Blog entry by Alan Chapman

Anyone in the world

Suicides globally offer a way to understand existence, life, everything

This fascinating global analysis is part of Science Journal (AAAS) special series on 'unraveling suicide'. 

https://www.sciencemag.org/news/2019/08/geography-loss-global-look-uneven-toll-suicide

Note very importantly: 

This is Science Journal report is simply analysis of numbers, not causes, which individually, locally, and globally are infinitely complex. 

I mean ACTUALLY INFINITE when we consider:

86bn neurons in each human brain and 1000s of trillions of synaptic connections - all now potentially interacting globally (e.g., Facebook, Google, and other systems of connectedness bigger than continental populations. Another way to look at this is https://www.newscientist.com/article/2182987-your-brain-is-like-100-billion-mini-computers-all-working-together/ 

And then we must factor in the chaotically infinite dimensions of time, universe, history, culture, ecosystem, economics, bias and denialism (bit.ly/bias-denialisim), exponential change, technology and artificial intelligence. placebo effect (individially, societally - essentially so that what we believe becomes a reality internally and externally too) ...  and lots more ... ultimately that humanity and basically everything 'tangible' is simply a physical illusion of quantum effects - i.e., nothing really 'exists', in the way we believe it does. Cosmology offers helpful background.

Suicide, despite of and related to its taboos and impossibly difficult challenges, is the deepest possible perspective by which to consider the human mind.

And we know with certainty (I invite you to explore the research and teachings on this), from the greatest teachers now and throughout history, and from the lessons of bias and conditioning, that the inner universe of our mind is the way to understand the outer universe. In other words, it is only by understanding ourselves that we can begin to understand anything and everything else (because until we understand ourselves, we cannot see truly clearly and objectively what is beyond our own minds).

Death. of course is the other huge denial and taboo in life, naturally for most people; very reasonably and naturally especially for people whose lives have so far been unaffected personally and deeply by death. We can only understand what we have experienced, and been able to process and grow from. 

Suicide is the most inaccessible aspect of death; the most extreme perspective of death. This is a big part of the biblical crucifixion story, and similar timeless tales of people giving their lives for others: the unimaginable notion that a person could sacrifice his/her life in such a way, when this is absolutely counter-intuitive, against every modern instinct that normally denies that death is possible or real, or even that it could be a chosen option. This is not to glorify suicide at all: suicide is indescribably horrific for those bereaved and left behind, or damaged otherwise by certain types of suicide, especially if combined with homicide.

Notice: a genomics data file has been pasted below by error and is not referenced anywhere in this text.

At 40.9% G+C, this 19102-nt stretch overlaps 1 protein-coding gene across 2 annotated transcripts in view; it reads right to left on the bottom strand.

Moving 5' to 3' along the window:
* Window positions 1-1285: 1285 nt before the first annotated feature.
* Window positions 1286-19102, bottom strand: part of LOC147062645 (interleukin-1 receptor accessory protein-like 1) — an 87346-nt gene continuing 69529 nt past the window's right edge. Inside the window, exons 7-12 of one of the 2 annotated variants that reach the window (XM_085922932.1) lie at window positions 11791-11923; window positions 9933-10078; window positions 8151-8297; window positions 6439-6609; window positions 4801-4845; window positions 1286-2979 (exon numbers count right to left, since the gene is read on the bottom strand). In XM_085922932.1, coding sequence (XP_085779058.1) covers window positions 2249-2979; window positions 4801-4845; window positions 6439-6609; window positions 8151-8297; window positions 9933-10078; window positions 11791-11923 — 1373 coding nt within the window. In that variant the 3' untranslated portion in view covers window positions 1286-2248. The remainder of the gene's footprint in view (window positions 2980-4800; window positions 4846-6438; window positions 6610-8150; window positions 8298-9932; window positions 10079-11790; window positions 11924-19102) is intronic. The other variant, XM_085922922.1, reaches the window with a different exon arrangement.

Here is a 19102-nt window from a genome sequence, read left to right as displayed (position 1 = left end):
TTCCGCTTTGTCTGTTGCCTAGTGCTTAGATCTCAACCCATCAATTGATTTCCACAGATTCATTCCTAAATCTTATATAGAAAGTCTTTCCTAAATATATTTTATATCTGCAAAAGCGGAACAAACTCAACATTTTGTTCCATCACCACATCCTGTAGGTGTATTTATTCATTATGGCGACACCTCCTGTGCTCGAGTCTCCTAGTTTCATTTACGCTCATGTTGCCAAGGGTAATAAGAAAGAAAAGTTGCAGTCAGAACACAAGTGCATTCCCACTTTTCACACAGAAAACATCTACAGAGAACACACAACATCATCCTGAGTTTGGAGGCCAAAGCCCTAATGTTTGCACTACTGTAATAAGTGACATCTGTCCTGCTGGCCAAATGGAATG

Please note also, crucially, that most suicides entail a huge element of self-loathing (the act is, after all, a killing of oneself), and a sense of being a nuisance or burden to friends and family, and/or to the world. At the point of suicide, a sense of worthlessness and self-hatred, and hopelessness and uselessness too, becomes unbearable. The suicide is both a relief of unimaginable pain, and also the belief that the world will be a better place without oneself. Please consider this very deeply. It makes completely natural sense, when/if you can engage with the subject with a clear mind.

And so, by attempting to understand suicide, even more than death, we have the deepest possible perspective of humanity and what it is to be human, and what sort of a world we want.

Do we want a world in which at least 800,000 people die by suicide every year? (The figure in truth is a million or more, due to under-reporting, in turn due to taboo and systemic denial/discrimination, etc.) 

Do we want a world in which over 1.5% of all people now die by suicide?

And that despite humankind's apparent 'progress' economically and technologically (see bias and denialism again), suicide is in many parts of the developed and developing world growing markedly?

More disturbingly, do we want a world in which more than a third of all deaths globally - that's more than 20million deaths of a total 60million deaths globally every year - are premature and preventable? This is over 20million people dying 10-30 years before they naturally would do, because of https://en.wikipedia.org/wiki/List_of_causes_of_death_by_rate

Consider what causes these deaths. 

It's pollution, unhealthy lifestyles, addictions to fat, sugar, salt, alcohol, tobacco and other stress-relieving substances; processed foods, chemicals consumed/affecting us, unhealthy lifestyles, lack of education, gambling, inequality, discrimination, stressful work, lack of sleep and exercise, obesity, unhealthy built-environment, population growth, transport, and recklessly designed technologies. nonsensical unsustainable economics, big pharma, etc. Please explore the truths yourself.

Consider the meaning of the word exponential, in the context of humanity's effects on our planet. And what this means for you.

I suggest to you these >20million deaths every year and rising exponentially are slow suicides and slow homicides of our biased denialist illusory world.

And that if we fix suicides, or at least fix as many of the causes of suicide as we can, then we will inevitably fix all the underlying causes, and we fix humanity and the planet, that if we stop destroying it, would otherwise sustain us all.

[ Modified: Thursday, 12 September 2019, 10:19 AM ]